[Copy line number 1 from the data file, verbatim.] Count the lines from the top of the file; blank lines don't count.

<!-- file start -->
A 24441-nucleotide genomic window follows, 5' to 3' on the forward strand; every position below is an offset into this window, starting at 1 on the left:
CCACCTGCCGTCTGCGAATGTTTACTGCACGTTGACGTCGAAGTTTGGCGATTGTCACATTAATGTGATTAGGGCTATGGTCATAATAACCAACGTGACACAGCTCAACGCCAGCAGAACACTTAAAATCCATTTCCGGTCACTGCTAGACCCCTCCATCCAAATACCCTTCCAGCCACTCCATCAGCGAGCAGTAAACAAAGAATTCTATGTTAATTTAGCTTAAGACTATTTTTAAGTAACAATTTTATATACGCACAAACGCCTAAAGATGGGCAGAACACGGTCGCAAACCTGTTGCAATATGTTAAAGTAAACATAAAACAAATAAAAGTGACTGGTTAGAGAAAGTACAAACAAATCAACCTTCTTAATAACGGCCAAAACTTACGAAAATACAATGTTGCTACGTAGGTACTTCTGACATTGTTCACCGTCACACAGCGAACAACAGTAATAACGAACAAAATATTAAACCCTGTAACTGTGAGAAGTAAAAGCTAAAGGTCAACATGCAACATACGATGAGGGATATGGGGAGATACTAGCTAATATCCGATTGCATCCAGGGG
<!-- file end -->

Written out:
A 24441-nucleotide genomic window follows, 5' to 3' on the forward strand; every position below is an offset into this window, starting at 1 on the left: